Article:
Thomasville City Cemetery
A Stroll through History
The Thomasville City Cemetery is placed on property that was donated by the founder of Thomasville, John W. Thomas, around 1860 for use as a cemetery which was known as "Willow Branch Cemetery North and South". The Cemetery Association owned a portion north of Willow Branch. In 1924, the cemetery was taken over by the city and renamed "City Cemetery". The cemetery expanded over the years to include land previously owned by Braxton Wagner and land owned by George L. Hundly. After a period of neglect and vandalism, a renewed interest in revitalization and historical preservation was ignited through the commitment of Nat P Walker whose parents and grandparents are buried in the cemetery.
Since 1984 Mr. Walker has been an outspoken advocate for the cemetery and major changes have transformed its appearance. Sunken graves have been filled in; head stones have been repaired; the fence has been repaired; the road has been paved; and a museum has been constructed to house historical documentation. In 2001, Mr. Walker was awarded the Citizen Award from the Governor's Crime Commission for his endeavors.
Thomasville City Cemetery offers a glimpse of things past so important in the town's historic records. Twice captured and freed Confederate surgeon, Simon Baruch, was ordered to Thomasville in March 1865 to set up hospital facilities for wounded and dying soldiers. A granite marker was placed in the cemetery in 1995 by the Thompson-Robbins-Trice Chapter #2438, United Daughters of the Confederacy to honor the men , both Confederate and Union, who gave their lives during the War between the States. Thomasville City Cemetery is one of a few in the country that has both Confederate and Union soldiers buried in the same cemetery.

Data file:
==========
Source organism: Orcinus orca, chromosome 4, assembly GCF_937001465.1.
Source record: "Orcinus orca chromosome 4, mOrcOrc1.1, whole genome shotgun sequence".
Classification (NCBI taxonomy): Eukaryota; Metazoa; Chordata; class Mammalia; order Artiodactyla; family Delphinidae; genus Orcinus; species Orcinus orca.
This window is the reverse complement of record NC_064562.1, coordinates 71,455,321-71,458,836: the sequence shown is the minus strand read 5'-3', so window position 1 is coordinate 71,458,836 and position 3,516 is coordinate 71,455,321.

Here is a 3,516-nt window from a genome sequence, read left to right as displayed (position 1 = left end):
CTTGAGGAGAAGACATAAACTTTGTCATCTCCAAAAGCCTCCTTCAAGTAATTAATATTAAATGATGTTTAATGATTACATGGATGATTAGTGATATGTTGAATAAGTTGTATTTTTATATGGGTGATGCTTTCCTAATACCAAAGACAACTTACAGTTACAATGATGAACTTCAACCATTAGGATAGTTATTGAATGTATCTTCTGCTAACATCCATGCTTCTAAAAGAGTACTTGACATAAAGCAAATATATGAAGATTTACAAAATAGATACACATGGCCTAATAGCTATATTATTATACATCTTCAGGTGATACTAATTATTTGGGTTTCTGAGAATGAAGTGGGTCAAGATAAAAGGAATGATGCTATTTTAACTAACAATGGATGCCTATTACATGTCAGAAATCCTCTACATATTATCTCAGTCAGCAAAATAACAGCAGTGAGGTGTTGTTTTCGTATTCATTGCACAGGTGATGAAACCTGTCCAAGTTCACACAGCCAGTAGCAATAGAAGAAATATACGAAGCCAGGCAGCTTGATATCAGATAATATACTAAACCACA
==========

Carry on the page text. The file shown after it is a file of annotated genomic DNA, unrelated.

There are slaves buried in the cemetery. The tombstone for Samuel and Lula Clark dated September 28, 1867 is the oldest marked plot within the segregated area of the cemetery donated by Braxton Wagner. The area was once set apart by a chain link fence which has since been removed. Extensive efforts have been made to identify and mark the graves of those buried in this section.
Thomasville City Cemetery now offers a cremation garden. There are 66 plots set aside for cremation urn burial.